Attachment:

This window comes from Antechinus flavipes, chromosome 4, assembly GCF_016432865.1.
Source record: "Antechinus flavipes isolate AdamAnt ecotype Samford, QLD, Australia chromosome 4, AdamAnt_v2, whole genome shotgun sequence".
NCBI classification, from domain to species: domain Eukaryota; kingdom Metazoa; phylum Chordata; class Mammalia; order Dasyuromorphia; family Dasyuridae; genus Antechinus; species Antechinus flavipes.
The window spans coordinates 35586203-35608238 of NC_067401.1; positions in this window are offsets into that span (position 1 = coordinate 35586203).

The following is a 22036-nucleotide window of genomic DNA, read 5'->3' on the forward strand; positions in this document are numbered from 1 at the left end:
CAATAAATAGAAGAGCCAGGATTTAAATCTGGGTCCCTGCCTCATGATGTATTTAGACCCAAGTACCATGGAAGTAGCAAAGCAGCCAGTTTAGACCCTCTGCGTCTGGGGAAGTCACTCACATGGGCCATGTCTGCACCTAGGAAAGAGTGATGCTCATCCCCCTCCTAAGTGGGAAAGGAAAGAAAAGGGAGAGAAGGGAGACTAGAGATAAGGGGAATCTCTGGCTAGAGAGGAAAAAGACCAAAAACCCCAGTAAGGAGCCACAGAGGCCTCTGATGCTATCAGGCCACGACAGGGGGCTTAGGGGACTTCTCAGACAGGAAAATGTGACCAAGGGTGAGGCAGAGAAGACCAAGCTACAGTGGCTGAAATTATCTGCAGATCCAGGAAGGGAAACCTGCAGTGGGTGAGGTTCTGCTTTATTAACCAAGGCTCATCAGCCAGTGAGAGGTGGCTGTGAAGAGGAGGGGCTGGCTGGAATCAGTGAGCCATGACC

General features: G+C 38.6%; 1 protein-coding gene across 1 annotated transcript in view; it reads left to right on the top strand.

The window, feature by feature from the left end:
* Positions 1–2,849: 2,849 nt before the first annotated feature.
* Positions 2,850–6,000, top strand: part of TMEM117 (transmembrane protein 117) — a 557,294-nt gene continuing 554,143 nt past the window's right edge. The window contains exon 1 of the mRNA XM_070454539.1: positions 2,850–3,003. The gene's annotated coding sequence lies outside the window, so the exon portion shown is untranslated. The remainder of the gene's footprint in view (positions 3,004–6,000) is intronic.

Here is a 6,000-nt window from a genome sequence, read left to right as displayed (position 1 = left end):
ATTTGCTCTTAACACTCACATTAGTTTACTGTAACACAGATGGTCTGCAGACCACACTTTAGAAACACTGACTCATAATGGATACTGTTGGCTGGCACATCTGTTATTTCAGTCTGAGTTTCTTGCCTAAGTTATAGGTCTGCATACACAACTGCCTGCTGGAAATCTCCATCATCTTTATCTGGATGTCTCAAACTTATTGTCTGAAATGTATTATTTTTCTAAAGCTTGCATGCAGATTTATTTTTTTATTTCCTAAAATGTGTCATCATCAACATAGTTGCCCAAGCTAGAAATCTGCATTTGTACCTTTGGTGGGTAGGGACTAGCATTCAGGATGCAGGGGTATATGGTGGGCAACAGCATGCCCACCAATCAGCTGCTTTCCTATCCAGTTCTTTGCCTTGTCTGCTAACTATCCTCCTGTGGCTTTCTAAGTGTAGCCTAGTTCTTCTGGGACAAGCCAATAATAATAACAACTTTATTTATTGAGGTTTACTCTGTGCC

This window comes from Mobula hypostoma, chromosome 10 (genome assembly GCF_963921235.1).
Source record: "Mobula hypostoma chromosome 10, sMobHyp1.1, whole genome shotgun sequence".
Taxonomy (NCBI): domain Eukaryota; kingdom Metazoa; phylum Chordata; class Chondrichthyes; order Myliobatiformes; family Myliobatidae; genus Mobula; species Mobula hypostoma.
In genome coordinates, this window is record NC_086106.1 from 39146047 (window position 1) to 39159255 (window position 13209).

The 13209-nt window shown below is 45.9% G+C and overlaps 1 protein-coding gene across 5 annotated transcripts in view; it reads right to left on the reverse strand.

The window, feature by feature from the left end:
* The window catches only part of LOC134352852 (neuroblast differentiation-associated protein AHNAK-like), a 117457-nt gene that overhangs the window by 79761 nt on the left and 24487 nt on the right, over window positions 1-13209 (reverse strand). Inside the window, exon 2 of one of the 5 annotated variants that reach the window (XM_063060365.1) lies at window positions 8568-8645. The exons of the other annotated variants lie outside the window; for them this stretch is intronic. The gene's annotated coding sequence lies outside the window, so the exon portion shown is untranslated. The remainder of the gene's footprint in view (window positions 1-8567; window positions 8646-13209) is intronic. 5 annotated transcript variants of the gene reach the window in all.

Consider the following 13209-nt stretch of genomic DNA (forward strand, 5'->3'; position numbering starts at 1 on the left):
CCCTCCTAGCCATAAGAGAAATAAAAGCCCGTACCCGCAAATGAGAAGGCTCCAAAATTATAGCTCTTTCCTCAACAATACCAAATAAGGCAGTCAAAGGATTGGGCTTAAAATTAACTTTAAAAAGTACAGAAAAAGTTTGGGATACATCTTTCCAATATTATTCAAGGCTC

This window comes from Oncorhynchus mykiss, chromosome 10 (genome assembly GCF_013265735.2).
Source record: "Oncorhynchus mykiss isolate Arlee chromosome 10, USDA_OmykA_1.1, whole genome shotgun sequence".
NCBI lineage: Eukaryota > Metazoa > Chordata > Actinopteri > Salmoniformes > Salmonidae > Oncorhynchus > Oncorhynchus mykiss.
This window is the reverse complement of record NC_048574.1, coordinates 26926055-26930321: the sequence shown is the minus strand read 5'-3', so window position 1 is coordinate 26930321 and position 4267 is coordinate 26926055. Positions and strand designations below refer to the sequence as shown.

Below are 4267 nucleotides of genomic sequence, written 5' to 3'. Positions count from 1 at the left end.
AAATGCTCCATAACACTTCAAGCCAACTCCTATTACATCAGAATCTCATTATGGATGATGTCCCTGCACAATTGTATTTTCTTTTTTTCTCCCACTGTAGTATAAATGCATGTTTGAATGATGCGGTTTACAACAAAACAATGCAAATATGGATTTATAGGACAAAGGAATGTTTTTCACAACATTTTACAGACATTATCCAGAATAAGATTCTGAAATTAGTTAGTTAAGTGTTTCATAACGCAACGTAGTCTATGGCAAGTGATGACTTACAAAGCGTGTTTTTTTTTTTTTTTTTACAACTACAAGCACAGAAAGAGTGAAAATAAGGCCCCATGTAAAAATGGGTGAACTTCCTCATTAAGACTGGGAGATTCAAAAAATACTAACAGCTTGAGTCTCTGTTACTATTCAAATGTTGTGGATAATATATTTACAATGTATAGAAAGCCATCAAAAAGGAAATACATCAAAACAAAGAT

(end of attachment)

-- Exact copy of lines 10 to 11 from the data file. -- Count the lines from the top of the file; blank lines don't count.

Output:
* Positions 2,850–6,000, top strand: part of TMEM117 (transmembrane protein 117) — a 557,294-nt gene continuing 554,143 nt past the window's right edge. The window contains exon 1 of the mRNA XM_070454539.1: positions 2,850–3,003. The gene's annotated coding sequence lies outside the window, so the exon portion shown is untranslated. The remainder of the gene's footprint in view (positions 3,004–6,000) is intronic.

Here is a 6,000-nt window from a genome sequence, read left to right as displayed (position 1 = left end):